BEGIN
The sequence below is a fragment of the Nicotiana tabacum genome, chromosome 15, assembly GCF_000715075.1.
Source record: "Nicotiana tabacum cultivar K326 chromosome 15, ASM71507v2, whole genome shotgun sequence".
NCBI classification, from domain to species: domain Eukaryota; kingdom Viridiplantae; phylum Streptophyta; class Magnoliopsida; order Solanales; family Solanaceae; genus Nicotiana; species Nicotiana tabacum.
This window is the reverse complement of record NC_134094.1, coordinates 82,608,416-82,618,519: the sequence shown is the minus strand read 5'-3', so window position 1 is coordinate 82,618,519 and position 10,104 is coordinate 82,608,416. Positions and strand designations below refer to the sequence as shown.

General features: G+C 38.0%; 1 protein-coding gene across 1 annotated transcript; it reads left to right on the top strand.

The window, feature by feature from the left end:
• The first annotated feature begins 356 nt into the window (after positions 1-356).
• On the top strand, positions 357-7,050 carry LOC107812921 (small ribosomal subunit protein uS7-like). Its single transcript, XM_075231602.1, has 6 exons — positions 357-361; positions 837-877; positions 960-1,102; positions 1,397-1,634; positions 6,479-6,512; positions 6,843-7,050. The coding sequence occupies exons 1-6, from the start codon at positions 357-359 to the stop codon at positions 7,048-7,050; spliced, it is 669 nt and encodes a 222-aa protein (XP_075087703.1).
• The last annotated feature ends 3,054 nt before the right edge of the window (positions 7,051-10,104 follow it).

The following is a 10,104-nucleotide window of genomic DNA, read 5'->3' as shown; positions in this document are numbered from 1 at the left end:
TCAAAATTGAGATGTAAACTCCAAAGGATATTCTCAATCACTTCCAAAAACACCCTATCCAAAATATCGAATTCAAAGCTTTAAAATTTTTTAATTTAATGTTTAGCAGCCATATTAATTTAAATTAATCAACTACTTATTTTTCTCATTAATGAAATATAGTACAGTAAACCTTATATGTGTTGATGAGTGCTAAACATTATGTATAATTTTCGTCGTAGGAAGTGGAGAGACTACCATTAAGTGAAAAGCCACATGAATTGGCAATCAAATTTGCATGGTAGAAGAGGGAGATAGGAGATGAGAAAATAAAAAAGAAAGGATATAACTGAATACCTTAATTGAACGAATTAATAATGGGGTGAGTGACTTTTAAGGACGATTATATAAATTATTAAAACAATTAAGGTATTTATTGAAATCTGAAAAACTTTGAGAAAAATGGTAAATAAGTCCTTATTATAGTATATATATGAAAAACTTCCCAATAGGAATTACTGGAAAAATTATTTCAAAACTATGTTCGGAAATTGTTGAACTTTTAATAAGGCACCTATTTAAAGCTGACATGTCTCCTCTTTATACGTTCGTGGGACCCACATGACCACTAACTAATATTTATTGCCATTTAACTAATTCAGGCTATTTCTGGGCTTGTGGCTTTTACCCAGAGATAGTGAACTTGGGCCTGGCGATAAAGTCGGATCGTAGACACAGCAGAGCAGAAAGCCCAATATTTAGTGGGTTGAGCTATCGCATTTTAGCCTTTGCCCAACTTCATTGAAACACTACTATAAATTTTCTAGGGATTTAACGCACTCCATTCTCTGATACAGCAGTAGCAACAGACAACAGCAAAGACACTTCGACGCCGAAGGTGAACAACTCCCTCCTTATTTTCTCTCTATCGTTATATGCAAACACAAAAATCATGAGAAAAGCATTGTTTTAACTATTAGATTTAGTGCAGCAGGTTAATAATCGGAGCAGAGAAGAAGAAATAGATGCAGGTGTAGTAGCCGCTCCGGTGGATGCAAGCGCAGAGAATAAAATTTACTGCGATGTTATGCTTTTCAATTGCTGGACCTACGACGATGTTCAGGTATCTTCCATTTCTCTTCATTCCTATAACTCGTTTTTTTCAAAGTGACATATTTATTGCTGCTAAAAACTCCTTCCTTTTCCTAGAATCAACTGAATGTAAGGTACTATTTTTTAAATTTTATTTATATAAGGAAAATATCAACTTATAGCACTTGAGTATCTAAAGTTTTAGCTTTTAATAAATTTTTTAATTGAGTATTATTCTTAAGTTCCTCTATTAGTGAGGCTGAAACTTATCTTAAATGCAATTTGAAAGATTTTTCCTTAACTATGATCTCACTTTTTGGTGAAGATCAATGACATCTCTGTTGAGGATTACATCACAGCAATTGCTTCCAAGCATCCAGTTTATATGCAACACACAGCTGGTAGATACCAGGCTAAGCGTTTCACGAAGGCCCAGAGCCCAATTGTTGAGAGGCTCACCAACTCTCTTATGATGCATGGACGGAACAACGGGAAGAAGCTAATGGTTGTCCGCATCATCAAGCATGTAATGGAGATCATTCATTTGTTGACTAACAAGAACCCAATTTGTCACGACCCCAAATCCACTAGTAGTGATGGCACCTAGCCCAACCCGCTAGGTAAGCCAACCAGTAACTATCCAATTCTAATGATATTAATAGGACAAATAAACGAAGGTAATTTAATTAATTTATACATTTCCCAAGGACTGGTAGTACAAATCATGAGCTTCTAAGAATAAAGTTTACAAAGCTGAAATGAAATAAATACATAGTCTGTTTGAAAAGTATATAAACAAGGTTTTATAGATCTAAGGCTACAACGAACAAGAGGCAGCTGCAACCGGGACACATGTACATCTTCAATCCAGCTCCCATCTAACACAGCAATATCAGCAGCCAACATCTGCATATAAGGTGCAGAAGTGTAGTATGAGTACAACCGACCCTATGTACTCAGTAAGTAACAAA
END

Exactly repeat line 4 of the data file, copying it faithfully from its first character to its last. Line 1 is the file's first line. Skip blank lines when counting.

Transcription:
This window is the reverse complement of record NC_134094.1, coordinates 82,608,416-82,618,519: the sequence shown is the minus strand read 5'-3', so window position 1 is coordinate 82,618,519 and position 10,104 is coordinate 82,608,416. Positions and strand designations below refer to the sequence as shown.